private String normalizeInput(String input) {
String newInput = input.trim();
return newInput.replaceAll(" +", " ");
}


Now, we have a clean input! We can split it to a well-formed array that won't contain useless spaces. I'll skip the split, you have that done already.

Now, I'll use an example to continue. Imagine the input is : " 9 :00 A .M . ,I can 't even. " which seems to cover all your cases.

After the normalization and the split, we now have this array :

["9",":00","A",".M",".",",I","can","'t","even."]


Let's create a list with the characters that we need to verify. (I'm using a list because we'll use contains later).

List<Character> Punctuations = Arrays.asList('\'','.',':',',');


We'll use this array to verify if we need to work on a chunk of the array. We'll create a method to verify if there's a punctuation sign at the beginning or the end of your input, any other checks are useless! (You'll see why we return the index later). Note that you'll need good JavaDoc to document this method.

private int indexOfContainedPunctuation(String input) {
if (Punctuations.contains(input.charAt(0))) {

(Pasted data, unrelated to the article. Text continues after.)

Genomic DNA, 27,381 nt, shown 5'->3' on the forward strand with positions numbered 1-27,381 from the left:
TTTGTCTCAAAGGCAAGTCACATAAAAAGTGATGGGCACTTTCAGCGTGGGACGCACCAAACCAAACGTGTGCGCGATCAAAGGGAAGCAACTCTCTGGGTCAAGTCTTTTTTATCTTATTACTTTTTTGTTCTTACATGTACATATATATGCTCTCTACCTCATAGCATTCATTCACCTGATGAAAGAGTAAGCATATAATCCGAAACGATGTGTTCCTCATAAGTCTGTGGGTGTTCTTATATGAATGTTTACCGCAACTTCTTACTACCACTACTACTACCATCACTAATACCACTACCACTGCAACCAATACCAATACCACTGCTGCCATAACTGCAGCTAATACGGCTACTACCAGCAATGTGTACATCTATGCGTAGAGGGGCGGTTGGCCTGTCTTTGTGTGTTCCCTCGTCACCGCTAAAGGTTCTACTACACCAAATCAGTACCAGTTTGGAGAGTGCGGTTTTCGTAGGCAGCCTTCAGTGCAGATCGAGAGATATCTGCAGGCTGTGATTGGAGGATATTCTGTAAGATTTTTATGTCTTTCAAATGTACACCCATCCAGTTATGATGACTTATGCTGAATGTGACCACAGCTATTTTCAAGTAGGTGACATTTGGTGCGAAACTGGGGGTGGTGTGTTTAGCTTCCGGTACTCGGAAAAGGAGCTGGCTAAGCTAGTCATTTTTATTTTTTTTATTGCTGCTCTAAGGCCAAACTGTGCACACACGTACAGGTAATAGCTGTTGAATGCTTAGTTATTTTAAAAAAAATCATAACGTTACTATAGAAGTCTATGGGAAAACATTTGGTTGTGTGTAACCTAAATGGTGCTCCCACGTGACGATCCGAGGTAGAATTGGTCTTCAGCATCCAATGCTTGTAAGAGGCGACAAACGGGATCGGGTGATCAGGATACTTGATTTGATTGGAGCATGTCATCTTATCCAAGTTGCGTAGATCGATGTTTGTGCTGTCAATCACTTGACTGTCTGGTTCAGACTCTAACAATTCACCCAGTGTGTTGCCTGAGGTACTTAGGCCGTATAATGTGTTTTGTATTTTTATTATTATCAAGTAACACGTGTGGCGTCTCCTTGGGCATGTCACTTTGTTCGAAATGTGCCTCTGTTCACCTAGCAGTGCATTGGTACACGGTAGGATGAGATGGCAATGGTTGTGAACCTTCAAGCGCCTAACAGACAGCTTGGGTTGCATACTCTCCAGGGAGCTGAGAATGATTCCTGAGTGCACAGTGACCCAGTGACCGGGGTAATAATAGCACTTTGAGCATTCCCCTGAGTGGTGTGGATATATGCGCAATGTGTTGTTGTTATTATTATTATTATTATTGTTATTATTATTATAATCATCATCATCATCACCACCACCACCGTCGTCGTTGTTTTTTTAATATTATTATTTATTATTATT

return 0;
}
else if(punctuation.contains(input.charAt(input.length() - 1))) {
return input.length() - 1;
}
return -1;
}


Now, if the chunk of array doesn't contain punctuation, we can skip it. Even if we had a case like : "asd ,b" -> ["asd"," ,b"], we'll be able to treat the punctuation correctly in the second chunk of array.

Now, if there's a punctuation sign, we need to treat it!. As I wrote before, we have two cases : [':',''','.'], [','].

We need to treat them clearly. We're going to use a switch statement for this :

String chunk = splittedInput[index];
int indexOfPunctuation = indexOfContainedPunctuation(chunk);
Character punctuation = chunk[indexOfPunctuation];
switch (punctuation) {
case '\'':
case ':':